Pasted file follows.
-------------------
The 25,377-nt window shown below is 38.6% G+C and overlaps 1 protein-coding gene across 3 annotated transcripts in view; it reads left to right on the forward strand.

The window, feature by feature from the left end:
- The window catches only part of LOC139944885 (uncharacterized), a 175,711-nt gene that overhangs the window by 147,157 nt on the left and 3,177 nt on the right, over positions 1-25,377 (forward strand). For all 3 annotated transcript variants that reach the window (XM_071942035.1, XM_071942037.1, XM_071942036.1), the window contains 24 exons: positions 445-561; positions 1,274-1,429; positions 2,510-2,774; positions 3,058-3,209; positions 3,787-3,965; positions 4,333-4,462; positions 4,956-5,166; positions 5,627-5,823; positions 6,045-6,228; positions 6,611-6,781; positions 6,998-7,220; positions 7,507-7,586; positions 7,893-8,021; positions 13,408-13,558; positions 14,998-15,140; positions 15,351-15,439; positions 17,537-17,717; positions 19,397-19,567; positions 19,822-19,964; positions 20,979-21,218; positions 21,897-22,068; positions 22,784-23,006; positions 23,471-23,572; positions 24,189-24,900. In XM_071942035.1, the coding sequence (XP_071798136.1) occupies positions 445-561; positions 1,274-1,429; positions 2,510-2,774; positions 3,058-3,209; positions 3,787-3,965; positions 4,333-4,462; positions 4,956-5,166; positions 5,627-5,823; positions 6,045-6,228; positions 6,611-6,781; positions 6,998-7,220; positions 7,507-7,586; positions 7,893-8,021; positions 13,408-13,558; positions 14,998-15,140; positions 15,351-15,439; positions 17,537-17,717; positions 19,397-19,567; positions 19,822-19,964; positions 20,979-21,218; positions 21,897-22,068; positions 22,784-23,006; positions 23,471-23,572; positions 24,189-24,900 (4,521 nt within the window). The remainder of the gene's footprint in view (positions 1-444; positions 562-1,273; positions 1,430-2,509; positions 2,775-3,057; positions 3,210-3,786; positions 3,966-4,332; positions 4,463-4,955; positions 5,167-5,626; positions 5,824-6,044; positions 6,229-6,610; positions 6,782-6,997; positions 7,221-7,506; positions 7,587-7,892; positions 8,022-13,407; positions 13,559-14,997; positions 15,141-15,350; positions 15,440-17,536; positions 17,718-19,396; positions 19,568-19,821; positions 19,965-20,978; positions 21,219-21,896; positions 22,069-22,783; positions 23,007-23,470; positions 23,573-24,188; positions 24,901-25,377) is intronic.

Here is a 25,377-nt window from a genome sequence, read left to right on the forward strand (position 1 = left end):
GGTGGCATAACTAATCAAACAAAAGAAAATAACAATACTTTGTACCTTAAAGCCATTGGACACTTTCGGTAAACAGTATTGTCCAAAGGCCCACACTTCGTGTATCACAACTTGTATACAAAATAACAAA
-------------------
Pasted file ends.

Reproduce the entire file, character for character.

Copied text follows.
The 25,377-nt window shown below is 38.6% G+C and overlaps 1 protein-coding gene across 3 annotated transcripts in view; it reads left to right on the forward strand.

The window, feature by feature from the left end:
- The window catches only part of LOC139944885 (uncharacterized), a 175,711-nt gene that overhangs the window by 147,157 nt on the left and 3,177 nt on the right, over positions 1-25,377 (forward strand). For all 3 annotated transcript variants that reach the window (XM_071942035.1, XM_071942037.1, XM_071942036.1), the window contains 24 exons: positions 445-561; positions 1,274-1,429; positions 2,510-2,774; positions 3,058-3,209; positions 3,787-3,965; positions 4,333-4,462; positions 4,956-5,166; positions 5,627-5,823; positions 6,045-6,228; positions 6,611-6,781; positions 6,998-7,220; positions 7,507-7,586; positions 7,893-8,021; positions 13,408-13,558; positions 14,998-15,140; positions 15,351-15,439; positions 17,537-17,717; positions 19,397-19,567; positions 19,822-19,964; positions 20,979-21,218; positions 21,897-22,068; positions 22,784-23,006; positions 23,471-23,572; positions 24,189-24,900. In XM_071942035.1, the coding sequence (XP_071798136.1) occupies positions 445-561; positions 1,274-1,429; positions 2,510-2,774; positions 3,058-3,209; positions 3,787-3,965; positions 4,333-4,462; positions 4,956-5,166; positions 5,627-5,823; positions 6,045-6,228; positions 6,611-6,781; positions 6,998-7,220; positions 7,507-7,586; positions 7,893-8,021; positions 13,408-13,558; positions 14,998-15,140; positions 15,351-15,439; positions 17,537-17,717; positions 19,397-19,567; positions 19,822-19,964; positions 20,979-21,218; positions 21,897-22,068; positions 22,784-23,006; positions 23,471-23,572; positions 24,189-24,900 (4,521 nt within the window). The remainder of the gene's footprint in view (positions 1-444; positions 562-1,273; positions 1,430-2,509; positions 2,775-3,057; positions 3,210-3,786; positions 3,966-4,332; positions 4,463-4,955; positions 5,167-5,626; positions 5,824-6,044; positions 6,229-6,610; positions 6,782-6,997; positions 7,221-7,506; positions 7,587-7,892; positions 8,022-13,407; positions 13,559-14,997; positions 15,141-15,350; positions 15,440-17,536; positions 17,718-19,396; positions 19,568-19,821; positions 19,965-20,978; positions 21,219-21,896; positions 22,069-22,783; positions 23,007-23,470; positions 23,573-24,188; positions 24,901-25,377) is intronic.

Here is a 25,377-nt window from a genome sequence, read left to right on the forward strand (position 1 = left end):
GGTGGCATAACTAATCAAACAAAAGAAAATAACAATACTTTGTACCTTAAAGCCATTGGACACTTTCGGTAAACAGTATTGTCCAAAGGCCCACACTTCGTGTATCACAACTTGTATACAAAATAACAAA